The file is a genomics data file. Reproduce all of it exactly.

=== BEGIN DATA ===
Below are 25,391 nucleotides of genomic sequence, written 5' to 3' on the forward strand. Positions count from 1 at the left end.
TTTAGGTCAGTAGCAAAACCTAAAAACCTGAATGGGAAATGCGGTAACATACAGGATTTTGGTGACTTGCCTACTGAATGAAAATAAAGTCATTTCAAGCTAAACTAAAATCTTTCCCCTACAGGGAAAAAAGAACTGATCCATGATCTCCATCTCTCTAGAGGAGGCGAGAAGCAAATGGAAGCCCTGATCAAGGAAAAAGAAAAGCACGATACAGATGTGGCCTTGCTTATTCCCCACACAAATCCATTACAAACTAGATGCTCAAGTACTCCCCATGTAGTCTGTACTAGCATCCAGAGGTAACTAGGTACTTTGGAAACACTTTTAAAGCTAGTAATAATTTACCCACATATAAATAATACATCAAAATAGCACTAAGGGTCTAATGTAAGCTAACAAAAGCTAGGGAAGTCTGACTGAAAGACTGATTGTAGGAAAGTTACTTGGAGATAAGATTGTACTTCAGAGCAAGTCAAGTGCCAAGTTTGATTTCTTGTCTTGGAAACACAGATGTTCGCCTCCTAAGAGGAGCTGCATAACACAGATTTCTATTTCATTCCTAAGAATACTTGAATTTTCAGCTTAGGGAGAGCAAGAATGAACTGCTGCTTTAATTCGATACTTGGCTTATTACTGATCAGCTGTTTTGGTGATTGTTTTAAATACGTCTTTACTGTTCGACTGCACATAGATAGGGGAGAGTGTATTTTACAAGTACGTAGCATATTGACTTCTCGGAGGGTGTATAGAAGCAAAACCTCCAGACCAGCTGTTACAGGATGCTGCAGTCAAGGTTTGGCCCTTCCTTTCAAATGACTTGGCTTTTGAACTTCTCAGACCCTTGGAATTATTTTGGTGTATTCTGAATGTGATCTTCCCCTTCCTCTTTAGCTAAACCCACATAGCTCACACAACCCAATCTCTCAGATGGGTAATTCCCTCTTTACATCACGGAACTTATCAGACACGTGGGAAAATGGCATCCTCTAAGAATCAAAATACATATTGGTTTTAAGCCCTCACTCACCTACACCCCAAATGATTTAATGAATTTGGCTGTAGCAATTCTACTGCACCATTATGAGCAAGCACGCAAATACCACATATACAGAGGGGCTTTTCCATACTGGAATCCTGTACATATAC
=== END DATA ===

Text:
Below are 25,391 nucleotides of genomic sequence, written 5' to 3' on the forward strand. Positions count from 1 at the left end.
TTTAGGTCAGTAGCAAAACCTAAAAACCTGAATGGGAAATGCGGTAACATACAGGATTTTGGTGACTTGCCTACTGAATGAAAATAAAGTCATTTCAAGCTAAACTAAAATCTTTCCCCTACAGGGAAAAAAGAACTGATCCATGATCTCCATCTCTCTAGAGGAGGCGAGAAGCAAATGGAAGCCCTGATCAAGGAAAAAGAAAAGCACGATACAGATGTGGCCTTGCTTATTCCCCACACAAATCCATTACAAACTAGATGCTCAAGTACTCCCCATGTAGTCTGTACTAGCATCCAGAGGTAACTAGGTACTTTGGAAACACTTTTAAAGCTAGTAATAATTTACCCACATATAAATAATACATCAAAATAGCACTAAGGGTCTAATGTAAGCTAACAAAAGCTAGGGAAGTCTGACTGAAAGACTGATTGTAGGAAAGTTACTTGGAGATAAGATTGTACTTCAGAGCAAGTCAAGTGCCAAGTTTGATTTCTTGTCTTGGAAACACAGATGTTCGCCTCCTAAGAGGAGCTGCATAACACAGATTTCTATTTCATTCCTAAGAATACTTGAATTTTCAGCTTAGGGAGAGCAAGAATGAACTGCTGCTTTAATTCGATACTTGGCTTATTACTGATCAGCTGTTTTGGTGATTGTTTTAAATACGTCTTTACTGTTCGACTGCACATAGATAGGGGAGAGTGTATTTTACAAGTACGTAGCATATTGACTTCTCGGAGGGTGTATAGAAGCAAAACCTCCAGACCAGCTGTTACAGGATGCTGCAGTCAAGGTTTGGCCCTTCCTTTCAAATGACTTGGCTTTTGAACTTCTCAGACCCTTGGAATTATTTTGGTGTATTCTGAATGTGATCTTCCCCTTCCTCTTTAGCTAAACCCACATAGCTCACACAACCCAATCTCTCAGATGGGTAATTCCCTCTTTACATCACGGAACTTATCAGACACGTGGGAAAATGGCATCCTCTAAGAATCAAAATACATATTGGTTTTAAGCCCTCACTCACCTACACCCCAAATGATTTAATGAATTTGGCTGTAGCAATTCTACTGCACCATTATGAGCAAGCACGCAAATACCACATATACAGAGGGGCTTTTCCATACTGGAATCCTGTACATATAC